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Author: wintbill Three stars, 500 posts Old School Fool Add to my Favorite Fools Ignore this person (you won't see their posts anymore) Number: of 121061  
Subject: Taxes/Penalties on Roth IRA distributions Date: 11/6/2002 12:06 PM
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I have two questions regarding taxes and penalties on Roth IRA distributions. After reading IRS publication 590 ( http://www.irs.gov/pub/irs-pdf/p590.pdf ), I have not yet found the answer I'm looking for.

Here's an example. In 2000, Jane contributes $1000 to a Roth IRA. Now in 2002, the value of the assets in the Roth IRA has fallen to $500. For simplicity, assume that over the course of two years, no assets in the account produced any income or gains in the form of dividend payments.

1) If Jane withdraws the $500 and liquidates the Roth IRA, what amount of the distribution, if any, is subject to taxes and/or penalties? If I understand correctly, the $500 does not exceed Jane's original contribution of $1000. However, Pub 590 only discusses that distributions of any amount of contributions made within the same tax year are considered as if no contribution was ever made. But in the above example, the distribution is not made in the same year of the contribution. So is the $500 distribution subject to early withdrawal penalties? My reasoning says no. I also assume that no amount of the distribution is subject to taxes, as there are no earnings in the account. Is this assumption correct?

2) Now, Jane originally contributed $1000, and now only has $500 to show for it after liquidating the Roth IRA. Can this be considered a capital loss? If so, how would it be reported? If not, why is it not considered a capital loss?

Thanks in advance,
Bill
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Author: ptheland Big gold star, 5000 posts Feste Award Nominee! Old School Fool Add to my Favorite Fools Ignore this person (you won't see their posts anymore) Number: 61940 of 121061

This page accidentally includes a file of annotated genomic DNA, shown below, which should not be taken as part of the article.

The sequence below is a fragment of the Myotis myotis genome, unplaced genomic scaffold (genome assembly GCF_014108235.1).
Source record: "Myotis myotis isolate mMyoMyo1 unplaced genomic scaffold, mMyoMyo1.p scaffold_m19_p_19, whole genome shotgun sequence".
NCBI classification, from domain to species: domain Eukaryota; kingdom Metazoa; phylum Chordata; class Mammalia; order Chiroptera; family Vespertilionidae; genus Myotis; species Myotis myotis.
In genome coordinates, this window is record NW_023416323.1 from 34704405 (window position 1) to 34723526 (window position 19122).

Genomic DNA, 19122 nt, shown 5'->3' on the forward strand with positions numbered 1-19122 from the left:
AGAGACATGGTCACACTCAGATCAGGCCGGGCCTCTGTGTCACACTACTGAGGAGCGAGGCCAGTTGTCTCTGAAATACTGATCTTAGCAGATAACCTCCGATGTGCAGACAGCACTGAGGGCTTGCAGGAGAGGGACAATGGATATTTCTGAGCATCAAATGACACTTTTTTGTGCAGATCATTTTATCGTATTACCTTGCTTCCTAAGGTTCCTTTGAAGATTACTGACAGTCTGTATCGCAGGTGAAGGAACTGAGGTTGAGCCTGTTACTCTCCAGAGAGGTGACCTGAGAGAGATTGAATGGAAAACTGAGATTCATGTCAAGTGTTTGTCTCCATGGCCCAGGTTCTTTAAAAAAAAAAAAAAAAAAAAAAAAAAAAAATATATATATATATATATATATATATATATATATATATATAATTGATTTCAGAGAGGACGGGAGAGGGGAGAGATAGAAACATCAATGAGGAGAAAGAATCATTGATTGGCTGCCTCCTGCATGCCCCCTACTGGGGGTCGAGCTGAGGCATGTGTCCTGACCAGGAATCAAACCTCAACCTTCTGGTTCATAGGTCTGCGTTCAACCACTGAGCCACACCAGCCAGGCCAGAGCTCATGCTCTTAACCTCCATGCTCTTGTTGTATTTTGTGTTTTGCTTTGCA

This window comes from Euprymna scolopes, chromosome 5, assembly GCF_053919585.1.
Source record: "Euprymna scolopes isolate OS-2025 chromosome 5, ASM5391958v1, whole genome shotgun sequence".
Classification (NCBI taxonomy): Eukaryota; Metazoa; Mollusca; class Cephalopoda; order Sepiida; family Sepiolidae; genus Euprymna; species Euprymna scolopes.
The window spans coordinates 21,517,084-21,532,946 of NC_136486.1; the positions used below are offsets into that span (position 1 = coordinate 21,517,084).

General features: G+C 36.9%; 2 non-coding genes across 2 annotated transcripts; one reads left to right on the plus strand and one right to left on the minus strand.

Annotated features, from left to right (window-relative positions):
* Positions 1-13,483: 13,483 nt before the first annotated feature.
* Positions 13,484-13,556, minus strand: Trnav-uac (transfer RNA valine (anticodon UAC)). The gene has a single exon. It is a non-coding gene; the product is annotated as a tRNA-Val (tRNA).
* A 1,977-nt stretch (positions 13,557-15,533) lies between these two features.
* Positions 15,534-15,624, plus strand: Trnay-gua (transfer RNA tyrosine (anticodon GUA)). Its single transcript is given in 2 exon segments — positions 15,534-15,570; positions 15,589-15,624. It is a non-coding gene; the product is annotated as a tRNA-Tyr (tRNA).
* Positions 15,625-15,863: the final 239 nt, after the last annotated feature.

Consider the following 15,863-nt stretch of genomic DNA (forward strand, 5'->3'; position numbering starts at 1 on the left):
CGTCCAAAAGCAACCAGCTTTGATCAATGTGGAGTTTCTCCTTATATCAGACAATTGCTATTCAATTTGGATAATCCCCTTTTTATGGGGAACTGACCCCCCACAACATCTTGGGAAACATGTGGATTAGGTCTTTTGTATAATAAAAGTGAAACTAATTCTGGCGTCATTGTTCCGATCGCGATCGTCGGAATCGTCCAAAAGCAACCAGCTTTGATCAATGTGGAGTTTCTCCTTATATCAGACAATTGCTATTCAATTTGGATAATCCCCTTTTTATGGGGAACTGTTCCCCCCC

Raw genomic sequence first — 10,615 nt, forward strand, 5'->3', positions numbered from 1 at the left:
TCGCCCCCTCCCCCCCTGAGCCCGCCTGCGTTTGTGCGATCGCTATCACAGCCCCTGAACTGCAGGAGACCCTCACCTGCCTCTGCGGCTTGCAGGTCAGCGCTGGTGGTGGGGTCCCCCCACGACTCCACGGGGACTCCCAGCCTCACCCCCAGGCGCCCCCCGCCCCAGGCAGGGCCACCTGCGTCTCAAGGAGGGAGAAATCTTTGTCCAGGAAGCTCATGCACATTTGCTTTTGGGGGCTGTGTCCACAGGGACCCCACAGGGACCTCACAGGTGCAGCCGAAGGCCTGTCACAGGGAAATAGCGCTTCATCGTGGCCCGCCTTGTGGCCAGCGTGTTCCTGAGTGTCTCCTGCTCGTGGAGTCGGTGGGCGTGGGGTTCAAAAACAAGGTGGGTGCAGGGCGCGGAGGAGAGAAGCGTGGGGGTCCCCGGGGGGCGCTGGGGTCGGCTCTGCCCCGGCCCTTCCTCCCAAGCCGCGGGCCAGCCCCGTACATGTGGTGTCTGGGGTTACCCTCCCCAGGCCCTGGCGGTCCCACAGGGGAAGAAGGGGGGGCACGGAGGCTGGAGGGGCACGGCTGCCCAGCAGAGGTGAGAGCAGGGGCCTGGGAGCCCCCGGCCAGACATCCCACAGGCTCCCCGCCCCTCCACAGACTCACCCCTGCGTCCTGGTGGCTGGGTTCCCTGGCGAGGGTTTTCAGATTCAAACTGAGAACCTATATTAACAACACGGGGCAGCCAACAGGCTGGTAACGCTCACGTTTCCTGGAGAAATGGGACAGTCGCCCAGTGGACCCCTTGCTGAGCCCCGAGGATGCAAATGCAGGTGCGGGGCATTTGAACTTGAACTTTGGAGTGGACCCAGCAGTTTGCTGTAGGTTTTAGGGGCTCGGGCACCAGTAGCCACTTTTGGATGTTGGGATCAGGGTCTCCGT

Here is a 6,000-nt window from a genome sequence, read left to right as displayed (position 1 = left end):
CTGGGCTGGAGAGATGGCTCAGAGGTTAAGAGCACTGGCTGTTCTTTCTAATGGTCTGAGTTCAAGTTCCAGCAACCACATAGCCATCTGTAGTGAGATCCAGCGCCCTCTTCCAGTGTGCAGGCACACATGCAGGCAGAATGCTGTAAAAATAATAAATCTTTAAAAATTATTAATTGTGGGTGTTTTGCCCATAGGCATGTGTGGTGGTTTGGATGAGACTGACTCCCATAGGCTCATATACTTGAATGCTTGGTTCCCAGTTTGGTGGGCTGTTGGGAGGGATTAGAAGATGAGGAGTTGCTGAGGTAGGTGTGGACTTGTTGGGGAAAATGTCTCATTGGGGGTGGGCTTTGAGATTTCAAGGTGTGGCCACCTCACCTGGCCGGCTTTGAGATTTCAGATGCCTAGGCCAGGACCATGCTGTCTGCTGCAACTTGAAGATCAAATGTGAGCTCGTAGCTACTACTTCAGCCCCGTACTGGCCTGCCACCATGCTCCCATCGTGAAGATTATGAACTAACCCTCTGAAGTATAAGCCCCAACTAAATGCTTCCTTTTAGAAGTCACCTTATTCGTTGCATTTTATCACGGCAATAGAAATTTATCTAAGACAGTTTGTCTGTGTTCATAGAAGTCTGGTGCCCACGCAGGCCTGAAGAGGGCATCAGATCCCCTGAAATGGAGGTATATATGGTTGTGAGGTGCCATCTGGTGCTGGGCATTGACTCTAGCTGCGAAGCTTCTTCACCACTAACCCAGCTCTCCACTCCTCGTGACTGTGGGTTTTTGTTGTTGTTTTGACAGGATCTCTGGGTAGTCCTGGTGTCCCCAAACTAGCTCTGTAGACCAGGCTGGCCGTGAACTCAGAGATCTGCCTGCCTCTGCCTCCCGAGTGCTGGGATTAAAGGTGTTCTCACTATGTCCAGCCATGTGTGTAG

Subject: Re: Taxes/Penalties on Roth IRA distributions Date: 11/6/2002 12:19 PM
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If Jane withdraws the $500 and liquidates the Roth IRA, what amount of the distribution, if any, is subject to taxes and/or penalties?

No. You can withdraw your Roth contributions at any time with out tax or penalty.

However, Pub 590 only discusses that distributions of any amount of contributions made within the same tax year are considered as if no contribution was ever made.

That's more of a reporting issue. If the money goes in and out in the same year, there's no reporting needed. If the in and out are in different years, both the contribution and the withdrawl need to be reported, but there is no tax or penalty.

Can this be considered a capital loss? If so, how would it be reported? If not, why is it not considered a capital loss?

It is not a capital loss, because an IRA is not a capital asset. If this were the only Roth IRA account, you could claim a miscellaneous itemized deduction for the loss.

--Peter

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Author: vkg Big gold star, 5000 posts Old School Fool Add to my Favorite Fools Ignore this person (you won't see their posts anymore) Number: 61942 of 121061
Subject: Re: Taxes/Penalties on Roth IRA distributions Date: 11/6/2002 12:31 PM
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Bill,

2.) Losses on retirement plans are not reported on Schedule D. If the loss is significant and all ROTH IRAs are closed then part of the loss might be reportable as an itemized deduction on schedule A. The loss is included in miscellenous deductions on schedule A and only the amount over 2% of income is include in itemized deductions.

1.) Contributions can be withdrawn at any time without penalty. If the ROTH value is less than the contributions then no penalties would apply.

Debra

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Author: MarleysGhost Three stars, 500 posts Old School Fool Add to my Favorite Fools Ignore this person (you won't see their posts anymore) Number: 61943 of 121061
Subject: Re: Taxes/Penalties on Roth IRA distributions Date: 11/6/2002 12:44 PM